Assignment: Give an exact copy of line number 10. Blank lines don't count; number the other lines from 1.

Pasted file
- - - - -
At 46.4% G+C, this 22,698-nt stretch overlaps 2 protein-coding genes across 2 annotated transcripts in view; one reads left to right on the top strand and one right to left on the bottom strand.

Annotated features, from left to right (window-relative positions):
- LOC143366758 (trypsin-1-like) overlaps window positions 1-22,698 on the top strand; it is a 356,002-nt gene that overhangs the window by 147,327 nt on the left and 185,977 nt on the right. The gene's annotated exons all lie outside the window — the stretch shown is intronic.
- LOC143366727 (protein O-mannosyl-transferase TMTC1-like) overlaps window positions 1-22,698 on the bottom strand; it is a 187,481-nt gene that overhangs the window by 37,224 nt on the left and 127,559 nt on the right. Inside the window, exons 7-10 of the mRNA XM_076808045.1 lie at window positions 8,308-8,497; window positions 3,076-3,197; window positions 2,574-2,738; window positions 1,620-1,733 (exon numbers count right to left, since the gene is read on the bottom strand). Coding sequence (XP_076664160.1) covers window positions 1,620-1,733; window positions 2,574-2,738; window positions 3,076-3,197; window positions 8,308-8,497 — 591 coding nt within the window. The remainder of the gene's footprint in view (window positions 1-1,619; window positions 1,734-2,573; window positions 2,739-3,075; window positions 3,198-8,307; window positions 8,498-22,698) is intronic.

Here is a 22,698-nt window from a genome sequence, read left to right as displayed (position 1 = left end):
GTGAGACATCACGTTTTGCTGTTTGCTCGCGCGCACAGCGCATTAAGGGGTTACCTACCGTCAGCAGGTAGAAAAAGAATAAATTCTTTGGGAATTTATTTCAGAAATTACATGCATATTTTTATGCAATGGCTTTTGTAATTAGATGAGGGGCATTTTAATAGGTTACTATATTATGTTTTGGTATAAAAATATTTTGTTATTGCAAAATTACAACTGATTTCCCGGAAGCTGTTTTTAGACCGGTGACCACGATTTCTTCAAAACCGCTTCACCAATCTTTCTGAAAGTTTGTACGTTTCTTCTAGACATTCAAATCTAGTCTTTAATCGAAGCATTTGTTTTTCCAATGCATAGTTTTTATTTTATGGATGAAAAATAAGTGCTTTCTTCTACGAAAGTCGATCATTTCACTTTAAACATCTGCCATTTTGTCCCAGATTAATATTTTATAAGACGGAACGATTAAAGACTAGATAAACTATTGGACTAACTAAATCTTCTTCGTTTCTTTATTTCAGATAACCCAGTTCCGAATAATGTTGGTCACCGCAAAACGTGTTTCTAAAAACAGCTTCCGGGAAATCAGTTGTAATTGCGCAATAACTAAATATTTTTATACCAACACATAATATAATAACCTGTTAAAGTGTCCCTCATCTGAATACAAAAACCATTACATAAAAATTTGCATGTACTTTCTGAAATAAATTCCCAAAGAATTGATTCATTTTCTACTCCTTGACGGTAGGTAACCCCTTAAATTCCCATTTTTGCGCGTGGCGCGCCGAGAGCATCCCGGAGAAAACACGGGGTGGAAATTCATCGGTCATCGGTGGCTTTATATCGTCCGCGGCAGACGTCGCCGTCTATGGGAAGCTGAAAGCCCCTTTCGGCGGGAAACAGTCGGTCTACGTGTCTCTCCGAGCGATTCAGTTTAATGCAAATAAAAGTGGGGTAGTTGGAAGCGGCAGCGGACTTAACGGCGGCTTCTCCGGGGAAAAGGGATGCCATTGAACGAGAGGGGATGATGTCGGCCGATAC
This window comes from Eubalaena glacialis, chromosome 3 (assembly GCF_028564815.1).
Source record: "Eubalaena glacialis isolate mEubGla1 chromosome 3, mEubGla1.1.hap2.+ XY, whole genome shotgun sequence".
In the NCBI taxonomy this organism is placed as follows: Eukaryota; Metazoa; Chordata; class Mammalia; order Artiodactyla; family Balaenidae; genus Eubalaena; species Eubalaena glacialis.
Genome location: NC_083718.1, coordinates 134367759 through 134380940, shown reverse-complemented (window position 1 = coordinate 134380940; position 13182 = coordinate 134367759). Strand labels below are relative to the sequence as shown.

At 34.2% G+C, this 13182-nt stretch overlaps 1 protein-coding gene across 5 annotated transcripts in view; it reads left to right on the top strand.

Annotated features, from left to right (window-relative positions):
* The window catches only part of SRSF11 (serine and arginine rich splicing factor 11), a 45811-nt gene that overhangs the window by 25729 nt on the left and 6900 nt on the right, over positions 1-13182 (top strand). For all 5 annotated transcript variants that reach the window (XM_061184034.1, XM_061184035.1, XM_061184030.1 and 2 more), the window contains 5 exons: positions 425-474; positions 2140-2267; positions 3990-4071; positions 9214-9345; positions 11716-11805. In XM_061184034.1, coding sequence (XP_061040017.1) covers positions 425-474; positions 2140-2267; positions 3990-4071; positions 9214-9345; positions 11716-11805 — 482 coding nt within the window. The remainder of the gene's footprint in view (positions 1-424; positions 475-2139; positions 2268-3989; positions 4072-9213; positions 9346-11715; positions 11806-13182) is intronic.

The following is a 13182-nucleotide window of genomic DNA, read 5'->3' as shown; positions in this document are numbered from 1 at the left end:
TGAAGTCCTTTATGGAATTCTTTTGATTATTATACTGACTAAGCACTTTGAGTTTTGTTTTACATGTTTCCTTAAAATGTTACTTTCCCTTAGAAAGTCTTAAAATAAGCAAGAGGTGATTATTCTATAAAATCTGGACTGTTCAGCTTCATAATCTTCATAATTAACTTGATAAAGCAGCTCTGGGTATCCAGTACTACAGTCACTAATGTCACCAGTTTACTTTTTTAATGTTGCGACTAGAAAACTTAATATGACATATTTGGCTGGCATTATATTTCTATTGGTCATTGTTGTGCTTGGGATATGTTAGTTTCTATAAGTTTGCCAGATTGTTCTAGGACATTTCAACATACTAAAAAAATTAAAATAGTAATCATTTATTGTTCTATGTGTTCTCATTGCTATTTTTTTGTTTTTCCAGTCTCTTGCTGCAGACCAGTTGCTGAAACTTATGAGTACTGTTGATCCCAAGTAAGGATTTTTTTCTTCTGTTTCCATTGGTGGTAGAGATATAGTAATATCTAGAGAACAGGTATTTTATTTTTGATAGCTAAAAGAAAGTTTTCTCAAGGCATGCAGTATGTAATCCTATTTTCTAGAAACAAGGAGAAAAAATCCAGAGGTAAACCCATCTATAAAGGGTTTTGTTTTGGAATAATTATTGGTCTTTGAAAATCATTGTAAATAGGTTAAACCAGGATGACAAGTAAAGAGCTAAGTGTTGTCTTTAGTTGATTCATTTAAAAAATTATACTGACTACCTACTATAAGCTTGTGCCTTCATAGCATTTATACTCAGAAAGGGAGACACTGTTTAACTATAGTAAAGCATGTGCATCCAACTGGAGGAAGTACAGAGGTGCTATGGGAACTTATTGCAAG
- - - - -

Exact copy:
Genome location: NC_083718.1, coordinates 134367759 through 134380940, shown reverse-complemented (window position 1 = coordinate 134380940; position 13182 = coordinate 134367759). Strand labels below are relative to the sequence as shown.